Thursday, May 31, 2012
How to Fix the Cubs
With the worst record in the National League (and a tie for the MLB worst) as of this writing, it's safe to say the Chicago Cubs have some holes to fill. Though nobody picked this team for the World Series, few thought they'd be the worst team in all of baseball. So the question is simple: what basic steps can the Cubs make to improve without threatening their future?
First off, I want to propose my most radical change. There seems to be an overwhelming amount of (somewhat unfounded) support for Starlin Castro as the franchise player and b) the starting shortstop. I do not want to argue that Castro is not a good player. Let's be honest, his 162-game averages of .305/7/65 are respectable. However, there are a few major issues with his game: he hates taking walks (only 4 in 189 plate appearances in 2012; yes, FOUR); he strikes out too much for a non-power hitter (on pace for roughly 98 this season); he is an absolutely atrocious defensive shortstop (league-leading 29 errors in 2011, 8 so far in 2012). Put all of these facts forward, and what's the solution?
Move Castro to center field. Now, I'd be remiss not to mention that Castro has improved this season. According to a Bill James sabermetric stat that measures how many runs per season a defensive player is worth, Castro has improved from -15 last season to +6 this season. However, his physical skills are ideal for a center fielder. Out there, he could focus more on hitting, roam a relatively small centerfield (Wrigley Field), and not have to worry about the pressures of being involved in the most defensive plays on the field.
What effect does this have on the rest of the organization? Well, for starters, there would be a surplus of outfielders. Brett Jackson, the CF-of-the-future, is having a mediocre season at AAA Iowa, so his ascension to the majors might be on the slow track; however, where would he play? That's a fair question — one that I have worked out with the next change.
Release Alfonso Soriano, bring up Anthony Rizzo to fill his roster spot. I already know the counterarguments: Soriano has over $36 million left on his contract, he's a veteran and it would hurt the clubhouse morale, can the minor leaguers do as well as him yet? And then on the Rizzo side: don't rush him up, he hit .141 with the Padres after his call-up last year, blah blah blah. This move is inevitable, so what better time than now?
Listen, Soriano could be the greatest guy in the world, but he's holding a spot that a youngster could be learning to play. Kerry Wood's talent was waning (not nearly as rapidly as Soriano's, mind you) and he stepped away to give the young guys a chance. This was a noble, though sad, decision. It's time the Cubs ask Soriano to do the same — and pay him out, cut their losses.
Rizzo is currently hitting .353 with 16 homers in the minors. The guy is too good for AAA. Is he good enough for the MLB? Maybe not. But he'll never get acclimated to this level if he isn't given a legitimate chance. The big difference between the Cubs/Rizzo situation and last season's Padres/Rizzo one is that the Padres were in relative contention and, in effect, asked Rizzo to produce immediately. With the Cubs, he has the luxury of knowing he is not the savior. This team is built to win in 3+ years, not now, so the pressure to be great would not be there.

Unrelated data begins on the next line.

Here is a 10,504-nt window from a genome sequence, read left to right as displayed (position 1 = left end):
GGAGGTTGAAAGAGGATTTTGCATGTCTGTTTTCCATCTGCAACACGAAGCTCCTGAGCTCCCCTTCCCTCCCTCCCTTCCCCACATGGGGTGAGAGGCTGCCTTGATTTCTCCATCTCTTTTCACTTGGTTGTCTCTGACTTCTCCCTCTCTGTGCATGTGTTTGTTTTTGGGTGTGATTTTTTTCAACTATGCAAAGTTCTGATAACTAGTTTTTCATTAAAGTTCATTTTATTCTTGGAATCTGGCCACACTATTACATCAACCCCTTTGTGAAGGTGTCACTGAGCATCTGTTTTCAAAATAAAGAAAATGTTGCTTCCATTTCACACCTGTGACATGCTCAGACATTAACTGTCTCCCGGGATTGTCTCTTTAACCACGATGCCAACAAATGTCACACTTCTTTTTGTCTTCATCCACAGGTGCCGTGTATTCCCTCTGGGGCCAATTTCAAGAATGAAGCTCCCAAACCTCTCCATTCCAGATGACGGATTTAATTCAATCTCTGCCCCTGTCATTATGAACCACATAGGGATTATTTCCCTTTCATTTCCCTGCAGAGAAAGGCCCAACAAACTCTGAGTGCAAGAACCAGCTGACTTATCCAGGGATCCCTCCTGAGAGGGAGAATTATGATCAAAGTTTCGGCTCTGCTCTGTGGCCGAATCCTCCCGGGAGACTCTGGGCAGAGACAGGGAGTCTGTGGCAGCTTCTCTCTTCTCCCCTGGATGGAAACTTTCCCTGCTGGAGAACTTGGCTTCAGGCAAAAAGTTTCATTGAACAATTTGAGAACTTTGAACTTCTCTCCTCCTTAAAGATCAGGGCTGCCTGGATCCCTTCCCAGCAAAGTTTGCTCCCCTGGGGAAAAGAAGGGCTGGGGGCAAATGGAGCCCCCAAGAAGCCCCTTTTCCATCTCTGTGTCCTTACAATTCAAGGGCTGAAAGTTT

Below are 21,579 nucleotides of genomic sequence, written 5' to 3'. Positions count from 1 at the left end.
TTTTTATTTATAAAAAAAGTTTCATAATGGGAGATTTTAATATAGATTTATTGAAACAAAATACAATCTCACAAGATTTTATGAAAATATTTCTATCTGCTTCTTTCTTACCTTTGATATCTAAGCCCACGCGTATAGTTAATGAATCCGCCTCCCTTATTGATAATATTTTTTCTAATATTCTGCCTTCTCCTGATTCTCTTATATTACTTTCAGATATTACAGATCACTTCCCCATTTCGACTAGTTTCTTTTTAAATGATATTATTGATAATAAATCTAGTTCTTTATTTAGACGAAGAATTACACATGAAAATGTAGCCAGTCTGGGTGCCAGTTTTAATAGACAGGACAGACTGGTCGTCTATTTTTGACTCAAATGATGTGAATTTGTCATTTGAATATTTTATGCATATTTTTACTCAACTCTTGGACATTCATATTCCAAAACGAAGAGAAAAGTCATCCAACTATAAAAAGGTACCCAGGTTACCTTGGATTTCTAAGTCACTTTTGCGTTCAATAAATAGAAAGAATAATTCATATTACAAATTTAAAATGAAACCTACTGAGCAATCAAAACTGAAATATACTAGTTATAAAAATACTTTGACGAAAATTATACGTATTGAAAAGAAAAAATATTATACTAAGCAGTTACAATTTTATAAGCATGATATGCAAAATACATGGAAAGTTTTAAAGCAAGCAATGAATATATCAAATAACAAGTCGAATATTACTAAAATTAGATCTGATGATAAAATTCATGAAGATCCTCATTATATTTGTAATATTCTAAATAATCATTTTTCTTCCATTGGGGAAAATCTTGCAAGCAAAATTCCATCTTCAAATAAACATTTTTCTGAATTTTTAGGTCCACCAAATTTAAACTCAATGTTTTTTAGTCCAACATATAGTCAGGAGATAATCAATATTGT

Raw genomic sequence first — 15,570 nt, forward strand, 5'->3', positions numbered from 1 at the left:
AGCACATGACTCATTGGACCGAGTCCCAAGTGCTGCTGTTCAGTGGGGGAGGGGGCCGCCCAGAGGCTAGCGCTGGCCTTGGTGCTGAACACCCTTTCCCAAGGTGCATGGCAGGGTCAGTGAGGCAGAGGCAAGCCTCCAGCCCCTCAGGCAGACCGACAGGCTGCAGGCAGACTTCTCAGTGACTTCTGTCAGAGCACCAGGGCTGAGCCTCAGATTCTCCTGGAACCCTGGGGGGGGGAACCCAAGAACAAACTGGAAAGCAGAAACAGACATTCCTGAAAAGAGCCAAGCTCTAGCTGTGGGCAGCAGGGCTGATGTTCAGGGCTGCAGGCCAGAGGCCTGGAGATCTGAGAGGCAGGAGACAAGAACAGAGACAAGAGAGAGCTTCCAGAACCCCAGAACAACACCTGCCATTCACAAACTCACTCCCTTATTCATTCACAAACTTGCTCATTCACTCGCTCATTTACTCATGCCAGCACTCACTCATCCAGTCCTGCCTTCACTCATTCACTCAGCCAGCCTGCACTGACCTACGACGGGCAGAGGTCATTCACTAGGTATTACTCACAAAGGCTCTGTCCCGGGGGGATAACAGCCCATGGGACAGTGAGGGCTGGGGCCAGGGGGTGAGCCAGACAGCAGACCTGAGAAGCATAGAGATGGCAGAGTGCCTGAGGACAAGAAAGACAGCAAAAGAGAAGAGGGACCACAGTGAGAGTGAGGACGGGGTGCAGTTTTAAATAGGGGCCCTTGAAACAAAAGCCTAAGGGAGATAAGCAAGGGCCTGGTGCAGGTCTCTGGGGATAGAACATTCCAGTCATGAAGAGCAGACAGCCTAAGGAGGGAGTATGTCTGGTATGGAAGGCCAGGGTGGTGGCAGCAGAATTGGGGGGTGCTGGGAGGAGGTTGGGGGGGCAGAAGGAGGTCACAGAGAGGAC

Suddenly, we have a dramatically different defensive setup: Bryan LaHair moves to LF (Soriano out), Castro to CF (Campana back to the bench), David DeJesus in RF (warming up the spot for young Brett Jackson in 2013). Rizzo at 1B, Darwin Barney at 2B, Ian Stewart at 3B, and here's where the third major change comes in.
Find a young shortstop. How? I don't know that answer. Draft? Maybe (the Cubs are currently slated for one heck of a draft pick). Trade? This might work. Certain organizations who want to contend this season (see: Cleveland Indians, Baltimore Orioles, Tampa Bay Rays, et al) might be willing to part with a young prospect at shortstop in exchange for a Matt Garza or a Ryan Dempster. As much as the Cubs wouldn't want to let either of these guys go, keep in mind: build for the future. If you lose an extra 10 games this season for the benefit of the next 10 seasons? Well worth it.
Lastly, the Cubs need to address their bullpen. Pitchers Jeff Samardzija, Paul Maholm, and Travis Wood are a good 2, 4, 5 combination for a starting rotation and either Dempster or Garza can fill one of the missing slots, so the starters will be fine. The 'pen, however, is not nearly as pretty. With Carlos Marmol's fear of bats and Wood retiring, there is a lack of experience back there. This is the portion of the team that can be developed most slowly and handled — if the team gets close to contention by next year — through free agency. I don't want to sound like I'm glossing over a major hole in the Cubs' roster, but I want to make it clear that a bullpen should not be prioritized over youngsters with all-star potential who will be playing every day (Castro, Jackson, Rizzo, etc.).
Obviously, the Cubs can't make enough rapid changes to become an immediate powerhouse, but with minor tweaks such as these (all wholly realistic), they could put themselves into contention as early as 2013. The NL Central is not the strongest division in baseball, and we've seen wild card teams prove again and again that just getting hot at the right time can make all the difference in the world between an early vacation and the World Series.
If the Cubs want to truly rebuild, then they need to do so in a way that builds camaraderie and trust among their current youth. The above ideas accomplish that.
Here's to hoping Epstein and Jed Hoyer see similar pathways to success and that the Cubs fanbase can enjoy a World Series before another four generations pass.